Fredrik Forssen - 428 - Jun 24, 2014

What kind of caching strategy do you use with ServiceStack?

Say for example that I have a service that recieves two types of messages, one that creates blogposts and one that searches blogposts by title fragment. Obviously I would like to cache results for searches that are made, but since they are made by a name fragment it gets hard to construct a good cache key that can be invalidated when a new blogpost is posted?

If I use a MemoryCacheClient I do have some more options in the form of “RemoveByPattern” and “RemoveByRegex”, but then I’m locked in to having my cache in memory and can’t switch to for example Redis once I’m in a production environment since those methods only seem to exist on the MemoryCacheClient.

Also, even having these, generating all possible fragments from a potentially long blogpost title and throwing each possible fragment into the RemoveByPattern method seems a bit of a hack to me :confused:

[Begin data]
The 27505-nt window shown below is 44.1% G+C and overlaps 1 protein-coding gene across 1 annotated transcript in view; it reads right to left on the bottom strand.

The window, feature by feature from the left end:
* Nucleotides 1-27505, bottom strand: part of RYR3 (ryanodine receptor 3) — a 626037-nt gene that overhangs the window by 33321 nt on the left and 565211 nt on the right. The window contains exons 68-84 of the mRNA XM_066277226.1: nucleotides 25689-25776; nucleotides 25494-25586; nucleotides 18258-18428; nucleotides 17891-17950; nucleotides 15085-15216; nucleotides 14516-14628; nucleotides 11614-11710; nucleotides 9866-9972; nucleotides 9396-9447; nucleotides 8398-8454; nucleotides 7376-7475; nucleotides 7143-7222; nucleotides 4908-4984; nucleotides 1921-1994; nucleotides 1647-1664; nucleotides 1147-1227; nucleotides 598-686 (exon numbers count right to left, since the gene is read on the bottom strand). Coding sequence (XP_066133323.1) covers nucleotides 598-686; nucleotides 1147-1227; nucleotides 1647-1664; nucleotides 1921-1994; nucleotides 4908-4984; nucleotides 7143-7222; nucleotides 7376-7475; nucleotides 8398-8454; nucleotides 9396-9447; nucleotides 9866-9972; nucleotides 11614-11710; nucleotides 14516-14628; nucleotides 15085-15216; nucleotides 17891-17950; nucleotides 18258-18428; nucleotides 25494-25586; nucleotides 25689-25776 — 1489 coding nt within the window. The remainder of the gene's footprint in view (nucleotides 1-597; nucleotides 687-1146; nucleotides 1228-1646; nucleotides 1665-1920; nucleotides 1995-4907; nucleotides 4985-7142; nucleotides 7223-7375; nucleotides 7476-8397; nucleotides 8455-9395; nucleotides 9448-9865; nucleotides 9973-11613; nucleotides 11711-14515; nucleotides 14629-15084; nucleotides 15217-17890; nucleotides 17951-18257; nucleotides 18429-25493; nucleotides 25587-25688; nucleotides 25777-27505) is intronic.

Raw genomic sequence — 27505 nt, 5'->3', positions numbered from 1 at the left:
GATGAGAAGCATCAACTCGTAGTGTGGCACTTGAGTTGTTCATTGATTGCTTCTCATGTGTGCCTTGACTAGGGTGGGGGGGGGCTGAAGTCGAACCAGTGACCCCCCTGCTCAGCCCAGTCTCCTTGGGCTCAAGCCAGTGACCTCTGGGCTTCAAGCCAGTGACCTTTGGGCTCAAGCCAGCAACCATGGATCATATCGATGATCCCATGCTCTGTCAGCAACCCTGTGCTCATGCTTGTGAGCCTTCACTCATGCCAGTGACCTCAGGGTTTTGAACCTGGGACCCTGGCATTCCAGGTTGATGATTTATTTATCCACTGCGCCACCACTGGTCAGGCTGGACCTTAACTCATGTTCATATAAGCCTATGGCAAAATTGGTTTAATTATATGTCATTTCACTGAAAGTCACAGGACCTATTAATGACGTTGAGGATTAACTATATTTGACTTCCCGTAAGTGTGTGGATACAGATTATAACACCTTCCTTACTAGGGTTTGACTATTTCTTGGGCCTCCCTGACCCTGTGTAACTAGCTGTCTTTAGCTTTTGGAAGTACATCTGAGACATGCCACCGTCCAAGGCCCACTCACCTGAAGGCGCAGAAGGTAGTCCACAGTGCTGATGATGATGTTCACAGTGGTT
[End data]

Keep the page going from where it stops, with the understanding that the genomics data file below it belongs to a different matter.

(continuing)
I could just invalidate the entire cache of old searches on each new blogpost (and maybe that is actually the best way to go here?), but that seems like a very blunt tool.

So, how do you structure your cache to get the maximum advantage out of it? Does anyone have any best practices or good advice from the trenches? :slight_smile:

Searches are basically hard to invalidate since when you modify a record it’s very hard (impossible?) to work out what caches needs invalidating, which is why using a Search Index like Lucene/ElasticSearch is generally the preferred approach as searches are cheap and documents can be modified at runtime. If using an index isn’t an option then caching by expiry time is a good alternative for searches. 

If you can’t identify the record (i.e. with a PK) a good key to cache with is just to use the pathInfo + queryString. The Redis CacheClient also implements IRemoveByPattern with the glob pattern described in:

As for cache strategies I had a separate “Cache Service” layer which was responsible for constructing and invalidating caches when it was notified when entities changed. Because it was responsible for constructing all the caches, it new what caches needed to invalidated.

I also like DHH’s key-based caching strategy described in: